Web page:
Aliens, robots, time travel, wuxia, magical cats, and more make up this South Korean Blockbuster.
Big, blockbuster cinema is thought of by many as belonging solely to Hollywood studios and recognizable franchises, but filmmakers around the world have proved that theory wrong again and again. This year alone has already seen the wild success of India’s spectacular RRR, and now South Korea is jumping into the arena with Alienoid. It’s a big, dense, high-energy blend of action, sci-fi, and comedy with half its running time set in the 14th century. It moves fast, even at over two hours long, and it’s guaranteed to leave you ready for the sequel due next year.
You don’t expect to see an SUV barreling through shacks during Korea’s Goryeo Dynasty in the year 1391, but things only get wilder from there. It seems an intergalactic war between species beyond our imagination has resulted in prisoners being secured inside human bodies. The humans don’t know and go on living their lives, but when they die the alien prisoner does too. A synthetic humanoid named Guard (Kim Woo-bin) and his transforming sidekick Thunder (also Kim in human form, but otherwise voiced by Kim Dae-myung) are stationed on Earth and tasked with overseeing new prisoner drop offs and preventing escapes. The pair can travel through time using a magical dagger, and a trip from the present to the 14th century sees them return with an infant otherwise left for dead — a choice that kicks off the action both now and then.
Writer/director Choi Dong-hoon is comfortably at home with big, fast-moving tales populated by fun, shifty characters, and Alienoid is no different — aside from being his biggest film yet. Humor plays a big role in nearly all of his films (Tazza: The High Rollers, 2006; Woochi: The Demon Slayer, 2009; The Thieves, 2012), so it’s no surprise that his latest delivers some big laughs along the way. Fans of 2015’s excellent and more serious Assassination won’t be disappointed, though, as its strong ensemble, fantastic action, and intricate structure are equally present here.
The film moves between the two periods with two seemingly different story threads, but all of it is destined to tie together. Guard and Thunder are dealing with a messy prisoner drop off in the present, one that catches the attention of their now pre-teen “daughter” Ean (Choi Yu-ri), and that leads to explosive carnage through the city streets. The story unfolding six centuries earlier (simultaneously?) sees a magical bounty hunter named Muruk (Ryu Jun-yeol) searching for the Divine Blade, but he’s not the only one. He’s joined by a pair of cats who live in a hand fan and turn into humans (don’t ask) and competing with several others. One is a vicious, masked madman named Jajang (Kim Eui-sung), there’s a pair of magically mischievous inventors called Madam Black (Yum Jung-ah) and Mr. Blue (Jo Woo-jin), and then there’s a young woman known only as The Girl Who Shoots Thunder (Kim Tae-ri) — because she’s carrying a semi-automatic pistol.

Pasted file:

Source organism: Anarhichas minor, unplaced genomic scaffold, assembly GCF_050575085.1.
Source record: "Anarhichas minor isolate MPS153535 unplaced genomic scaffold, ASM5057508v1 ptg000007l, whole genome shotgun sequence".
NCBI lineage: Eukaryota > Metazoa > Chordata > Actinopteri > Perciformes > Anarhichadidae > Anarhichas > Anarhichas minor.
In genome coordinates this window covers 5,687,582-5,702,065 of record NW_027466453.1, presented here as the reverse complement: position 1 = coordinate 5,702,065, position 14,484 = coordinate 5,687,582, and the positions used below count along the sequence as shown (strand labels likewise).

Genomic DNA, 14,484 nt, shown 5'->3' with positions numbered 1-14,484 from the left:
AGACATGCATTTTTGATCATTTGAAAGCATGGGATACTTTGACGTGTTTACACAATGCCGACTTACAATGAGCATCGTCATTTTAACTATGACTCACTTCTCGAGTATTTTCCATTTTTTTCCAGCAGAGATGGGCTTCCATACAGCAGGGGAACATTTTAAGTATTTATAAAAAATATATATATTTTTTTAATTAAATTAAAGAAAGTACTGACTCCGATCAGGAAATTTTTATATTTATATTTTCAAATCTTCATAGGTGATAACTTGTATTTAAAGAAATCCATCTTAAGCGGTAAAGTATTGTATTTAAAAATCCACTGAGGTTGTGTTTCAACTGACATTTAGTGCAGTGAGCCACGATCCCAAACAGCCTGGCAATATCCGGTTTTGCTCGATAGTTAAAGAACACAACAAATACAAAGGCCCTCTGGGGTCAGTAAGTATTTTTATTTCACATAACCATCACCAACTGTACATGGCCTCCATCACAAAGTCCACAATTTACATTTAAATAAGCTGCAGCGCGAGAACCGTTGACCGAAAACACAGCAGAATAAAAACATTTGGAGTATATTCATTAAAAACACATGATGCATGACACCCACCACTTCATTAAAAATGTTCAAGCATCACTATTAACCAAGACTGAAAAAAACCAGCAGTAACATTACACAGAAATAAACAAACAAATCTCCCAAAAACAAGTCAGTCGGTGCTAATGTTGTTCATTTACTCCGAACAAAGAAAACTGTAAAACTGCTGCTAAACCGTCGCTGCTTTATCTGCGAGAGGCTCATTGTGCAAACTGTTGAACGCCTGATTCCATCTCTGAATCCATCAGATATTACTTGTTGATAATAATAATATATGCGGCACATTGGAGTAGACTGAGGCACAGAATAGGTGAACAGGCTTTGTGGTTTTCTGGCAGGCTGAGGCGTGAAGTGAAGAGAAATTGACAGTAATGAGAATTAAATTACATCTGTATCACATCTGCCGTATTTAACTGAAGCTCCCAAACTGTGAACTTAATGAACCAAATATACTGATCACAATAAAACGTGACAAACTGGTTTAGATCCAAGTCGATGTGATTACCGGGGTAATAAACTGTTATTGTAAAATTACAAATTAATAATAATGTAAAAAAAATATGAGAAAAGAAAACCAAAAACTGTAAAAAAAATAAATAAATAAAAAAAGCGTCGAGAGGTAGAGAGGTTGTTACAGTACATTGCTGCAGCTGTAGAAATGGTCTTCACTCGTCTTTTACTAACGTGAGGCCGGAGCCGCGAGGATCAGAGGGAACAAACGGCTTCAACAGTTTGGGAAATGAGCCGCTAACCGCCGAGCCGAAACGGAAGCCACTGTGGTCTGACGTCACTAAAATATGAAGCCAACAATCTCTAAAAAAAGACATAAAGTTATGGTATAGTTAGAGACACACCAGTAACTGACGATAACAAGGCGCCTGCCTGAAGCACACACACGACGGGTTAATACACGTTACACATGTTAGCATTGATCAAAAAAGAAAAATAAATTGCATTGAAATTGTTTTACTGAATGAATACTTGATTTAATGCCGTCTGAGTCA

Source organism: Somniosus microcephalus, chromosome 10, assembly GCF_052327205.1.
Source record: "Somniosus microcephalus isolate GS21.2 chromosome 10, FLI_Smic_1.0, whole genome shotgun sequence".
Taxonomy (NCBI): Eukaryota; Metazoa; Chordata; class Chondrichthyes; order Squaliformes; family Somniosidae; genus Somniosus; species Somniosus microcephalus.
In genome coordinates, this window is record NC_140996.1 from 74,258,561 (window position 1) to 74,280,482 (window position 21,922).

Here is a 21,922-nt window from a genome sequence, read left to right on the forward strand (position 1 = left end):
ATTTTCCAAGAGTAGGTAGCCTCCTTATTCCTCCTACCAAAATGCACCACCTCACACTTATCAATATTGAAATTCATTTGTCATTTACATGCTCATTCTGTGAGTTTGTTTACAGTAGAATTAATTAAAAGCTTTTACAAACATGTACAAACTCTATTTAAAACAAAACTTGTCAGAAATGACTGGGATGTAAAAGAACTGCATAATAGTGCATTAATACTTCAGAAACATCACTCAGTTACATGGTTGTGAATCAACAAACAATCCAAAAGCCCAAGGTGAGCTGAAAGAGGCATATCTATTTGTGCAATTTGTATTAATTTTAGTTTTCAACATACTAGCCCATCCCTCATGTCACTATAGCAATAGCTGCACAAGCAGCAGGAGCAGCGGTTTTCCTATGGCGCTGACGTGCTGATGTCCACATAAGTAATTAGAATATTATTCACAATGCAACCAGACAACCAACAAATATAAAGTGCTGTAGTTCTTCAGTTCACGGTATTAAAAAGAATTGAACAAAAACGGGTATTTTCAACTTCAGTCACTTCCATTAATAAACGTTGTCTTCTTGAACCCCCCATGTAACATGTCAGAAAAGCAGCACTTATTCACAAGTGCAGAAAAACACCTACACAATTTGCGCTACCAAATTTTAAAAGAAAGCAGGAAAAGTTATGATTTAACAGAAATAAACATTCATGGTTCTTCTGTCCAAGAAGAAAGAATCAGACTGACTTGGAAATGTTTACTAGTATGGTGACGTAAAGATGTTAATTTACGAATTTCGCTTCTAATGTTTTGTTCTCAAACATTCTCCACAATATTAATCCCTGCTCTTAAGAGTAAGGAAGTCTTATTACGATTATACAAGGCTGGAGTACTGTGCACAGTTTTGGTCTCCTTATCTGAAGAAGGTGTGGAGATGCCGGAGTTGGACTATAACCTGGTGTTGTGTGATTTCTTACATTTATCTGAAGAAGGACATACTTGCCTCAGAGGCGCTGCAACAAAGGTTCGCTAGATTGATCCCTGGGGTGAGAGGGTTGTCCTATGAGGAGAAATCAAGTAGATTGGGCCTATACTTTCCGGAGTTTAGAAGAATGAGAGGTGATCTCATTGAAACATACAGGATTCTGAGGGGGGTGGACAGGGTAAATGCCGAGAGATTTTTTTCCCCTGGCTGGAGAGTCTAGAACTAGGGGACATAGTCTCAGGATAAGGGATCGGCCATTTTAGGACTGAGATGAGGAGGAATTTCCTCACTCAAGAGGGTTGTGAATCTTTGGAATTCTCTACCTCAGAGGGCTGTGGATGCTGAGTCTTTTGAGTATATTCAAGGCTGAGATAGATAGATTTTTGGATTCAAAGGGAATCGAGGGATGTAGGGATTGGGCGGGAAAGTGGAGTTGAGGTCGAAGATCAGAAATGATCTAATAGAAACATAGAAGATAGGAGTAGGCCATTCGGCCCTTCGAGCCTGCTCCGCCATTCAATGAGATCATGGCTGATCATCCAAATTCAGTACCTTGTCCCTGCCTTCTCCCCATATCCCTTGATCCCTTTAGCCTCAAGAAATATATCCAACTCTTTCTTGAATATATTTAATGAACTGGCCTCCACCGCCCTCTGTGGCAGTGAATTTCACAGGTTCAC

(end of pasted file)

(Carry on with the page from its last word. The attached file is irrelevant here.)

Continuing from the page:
There’s a lot to digest in Alienoid, obviously, but thankfully it’s made easier for viewers in two ways. First, the numerous plot specifics and relationships are less important than what you’ll intuitively pick up about it all. And second, Choi excels at juggling the characters, story details, and dramatic beats in highly entertaining ways. It’s just a fun time watching the characters interact and banter before, during, and after the film’s multitude of action sequences.
To that point, while laughs and action spill through both time periods, each has a different priority with varied success. The present is filled with more and bigger set-pieces as alien crafts dogfight over city streets causing massive damage to surrounding buildings. Fighting continues on the ground as Guard faces off against the alien visitor intent on freeing a specific prisoner, and it comes alive through gun play, fisticuffs, and a Marvel film’s worth of CG. It’s all solid enough, but Guard’s flat affect and the abundance of CG makes it harder for viewers to grow attached on the character front.
There’s no such problem with Alienoid‘s 14th century scenes, though. The action is a mix of more grounded fights and wuxia-inspired, gravity defying antics, all of which thrill. But it’s here where Choi’s eye and ear for comedy and personality absolutely shine. Ryu is incredibly charismatic and very funny as the amateur but highly talented dosa (magician) who stumbles into the plot unintentionally. From his physical mannerisms to his line delivery he’s the comic center of the film. Close behind him, though, is the Black & Blue pairing — siblings? romantic couple? business partners? — who steal every one of their scenes whether they’re hawking magical inventions like Hoyt Axton in Gremlins or using their mystical chops in combat.
If there’s a bigger sense of disjointedness in Alienoid it’s in the film’s cliffhanger ending. It’s by design, and the sequel is already in post-production with a release scheduled for next year, but it still leaves the narrative incomplete in a very direct way. That said, there’s no doubting you’ll be satisfied spending both your money and time watching this one. It’s big, fun world-building with action that excites, laughs that land, a score that compels, and characters you care about. Most Hollywood blockbusters should be so lucky.
Related Topics: South Korea